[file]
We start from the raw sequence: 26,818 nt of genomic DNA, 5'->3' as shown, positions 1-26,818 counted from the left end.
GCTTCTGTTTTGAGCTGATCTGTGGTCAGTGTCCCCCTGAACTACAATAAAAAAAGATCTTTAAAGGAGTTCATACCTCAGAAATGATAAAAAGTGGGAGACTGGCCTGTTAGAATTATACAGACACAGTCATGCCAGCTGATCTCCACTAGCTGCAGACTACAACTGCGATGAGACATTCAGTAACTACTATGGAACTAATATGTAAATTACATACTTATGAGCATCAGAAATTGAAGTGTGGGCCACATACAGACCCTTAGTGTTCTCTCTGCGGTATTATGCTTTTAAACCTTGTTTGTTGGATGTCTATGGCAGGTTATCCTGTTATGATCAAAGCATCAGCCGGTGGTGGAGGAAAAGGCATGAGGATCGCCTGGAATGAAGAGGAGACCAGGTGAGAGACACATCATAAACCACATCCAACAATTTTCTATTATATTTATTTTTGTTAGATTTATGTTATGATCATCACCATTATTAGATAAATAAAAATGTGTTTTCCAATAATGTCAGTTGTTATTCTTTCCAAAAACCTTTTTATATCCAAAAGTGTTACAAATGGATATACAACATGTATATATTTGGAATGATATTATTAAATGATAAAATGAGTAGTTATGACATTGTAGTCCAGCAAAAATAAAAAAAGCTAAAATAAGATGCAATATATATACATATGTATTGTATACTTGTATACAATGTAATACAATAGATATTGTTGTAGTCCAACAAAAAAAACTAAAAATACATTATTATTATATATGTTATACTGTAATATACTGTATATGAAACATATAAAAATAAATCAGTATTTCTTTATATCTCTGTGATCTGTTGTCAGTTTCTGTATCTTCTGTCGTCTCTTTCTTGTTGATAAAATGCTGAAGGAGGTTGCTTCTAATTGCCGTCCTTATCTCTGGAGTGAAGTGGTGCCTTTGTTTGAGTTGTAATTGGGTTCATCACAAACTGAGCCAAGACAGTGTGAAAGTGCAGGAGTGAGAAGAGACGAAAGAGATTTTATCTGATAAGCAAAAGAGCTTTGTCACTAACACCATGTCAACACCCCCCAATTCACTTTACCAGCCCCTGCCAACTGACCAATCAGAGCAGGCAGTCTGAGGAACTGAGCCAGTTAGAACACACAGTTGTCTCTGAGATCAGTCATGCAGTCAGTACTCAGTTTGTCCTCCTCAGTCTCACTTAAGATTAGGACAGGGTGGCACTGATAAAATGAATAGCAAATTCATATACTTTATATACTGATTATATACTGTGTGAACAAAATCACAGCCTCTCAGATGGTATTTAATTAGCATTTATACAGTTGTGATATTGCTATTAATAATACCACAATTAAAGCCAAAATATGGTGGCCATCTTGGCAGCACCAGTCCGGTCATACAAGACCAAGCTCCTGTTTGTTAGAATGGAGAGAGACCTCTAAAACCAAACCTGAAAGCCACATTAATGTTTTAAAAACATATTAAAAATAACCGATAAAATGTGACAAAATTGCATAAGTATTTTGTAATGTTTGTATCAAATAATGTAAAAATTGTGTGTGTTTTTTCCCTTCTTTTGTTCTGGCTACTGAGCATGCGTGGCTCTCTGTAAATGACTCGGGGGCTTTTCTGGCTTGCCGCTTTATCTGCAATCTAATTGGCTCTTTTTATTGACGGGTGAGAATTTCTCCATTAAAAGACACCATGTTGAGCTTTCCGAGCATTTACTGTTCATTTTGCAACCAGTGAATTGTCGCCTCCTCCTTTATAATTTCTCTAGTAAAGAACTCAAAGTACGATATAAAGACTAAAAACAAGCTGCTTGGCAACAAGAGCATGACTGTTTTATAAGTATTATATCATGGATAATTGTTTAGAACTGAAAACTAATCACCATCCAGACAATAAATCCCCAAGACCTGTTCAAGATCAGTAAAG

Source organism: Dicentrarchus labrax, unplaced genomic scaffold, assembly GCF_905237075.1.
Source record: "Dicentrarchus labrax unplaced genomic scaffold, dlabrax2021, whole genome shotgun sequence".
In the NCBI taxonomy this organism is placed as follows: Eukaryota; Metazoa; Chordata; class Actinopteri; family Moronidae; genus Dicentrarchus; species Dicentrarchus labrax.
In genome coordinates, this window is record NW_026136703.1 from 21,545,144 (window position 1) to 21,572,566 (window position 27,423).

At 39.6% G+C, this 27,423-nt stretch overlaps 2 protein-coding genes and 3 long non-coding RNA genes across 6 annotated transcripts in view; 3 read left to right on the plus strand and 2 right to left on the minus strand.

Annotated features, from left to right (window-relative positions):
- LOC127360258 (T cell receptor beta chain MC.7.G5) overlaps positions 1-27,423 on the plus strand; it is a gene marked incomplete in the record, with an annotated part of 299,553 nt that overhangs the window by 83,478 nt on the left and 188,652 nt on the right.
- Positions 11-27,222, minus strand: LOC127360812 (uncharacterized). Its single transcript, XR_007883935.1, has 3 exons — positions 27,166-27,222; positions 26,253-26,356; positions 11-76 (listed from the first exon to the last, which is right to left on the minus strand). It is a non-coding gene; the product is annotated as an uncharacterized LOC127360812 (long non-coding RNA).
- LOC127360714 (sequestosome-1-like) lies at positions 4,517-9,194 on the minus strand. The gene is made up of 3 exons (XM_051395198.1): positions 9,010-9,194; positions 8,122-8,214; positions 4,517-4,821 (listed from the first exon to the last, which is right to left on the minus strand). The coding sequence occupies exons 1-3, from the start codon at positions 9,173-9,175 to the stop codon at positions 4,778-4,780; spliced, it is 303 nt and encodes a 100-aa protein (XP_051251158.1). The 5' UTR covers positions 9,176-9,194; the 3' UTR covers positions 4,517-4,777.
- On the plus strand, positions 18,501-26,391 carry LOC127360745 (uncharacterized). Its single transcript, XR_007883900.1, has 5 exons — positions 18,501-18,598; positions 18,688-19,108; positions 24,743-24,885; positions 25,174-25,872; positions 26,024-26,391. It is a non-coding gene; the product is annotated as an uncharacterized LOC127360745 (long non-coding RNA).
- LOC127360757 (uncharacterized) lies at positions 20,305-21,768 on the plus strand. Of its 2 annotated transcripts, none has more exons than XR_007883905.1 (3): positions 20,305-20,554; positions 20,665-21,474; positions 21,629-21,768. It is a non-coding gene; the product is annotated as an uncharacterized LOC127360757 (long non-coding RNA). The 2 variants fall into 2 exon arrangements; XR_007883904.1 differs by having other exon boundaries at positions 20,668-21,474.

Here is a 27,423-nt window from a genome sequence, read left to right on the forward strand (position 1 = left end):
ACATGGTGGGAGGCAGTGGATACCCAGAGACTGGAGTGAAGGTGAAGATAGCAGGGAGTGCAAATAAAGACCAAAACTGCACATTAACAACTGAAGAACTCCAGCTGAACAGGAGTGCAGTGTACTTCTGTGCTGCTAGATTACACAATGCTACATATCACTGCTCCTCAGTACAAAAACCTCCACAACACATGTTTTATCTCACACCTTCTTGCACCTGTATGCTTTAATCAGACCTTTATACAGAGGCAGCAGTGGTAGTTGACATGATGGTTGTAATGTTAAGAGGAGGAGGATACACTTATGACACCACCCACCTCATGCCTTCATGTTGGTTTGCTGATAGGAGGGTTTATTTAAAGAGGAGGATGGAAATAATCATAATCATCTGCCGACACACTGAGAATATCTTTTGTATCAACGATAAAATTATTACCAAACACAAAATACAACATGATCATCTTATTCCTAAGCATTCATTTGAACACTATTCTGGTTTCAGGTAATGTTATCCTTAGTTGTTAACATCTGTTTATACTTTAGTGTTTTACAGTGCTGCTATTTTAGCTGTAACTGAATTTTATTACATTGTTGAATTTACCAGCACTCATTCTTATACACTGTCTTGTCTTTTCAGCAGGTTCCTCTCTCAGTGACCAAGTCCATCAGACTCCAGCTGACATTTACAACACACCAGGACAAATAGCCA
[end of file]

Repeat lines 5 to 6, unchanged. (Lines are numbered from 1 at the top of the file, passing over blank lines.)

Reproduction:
In the NCBI taxonomy this organism is placed as follows: Eukaryota; Metazoa; Chordata; class Actinopteri; family Moronidae; genus Dicentrarchus; species Dicentrarchus labrax.
In genome coordinates, this window is record NW_026136703.1 from 21,545,144 (window position 1) to 21,572,566 (window position 27,423).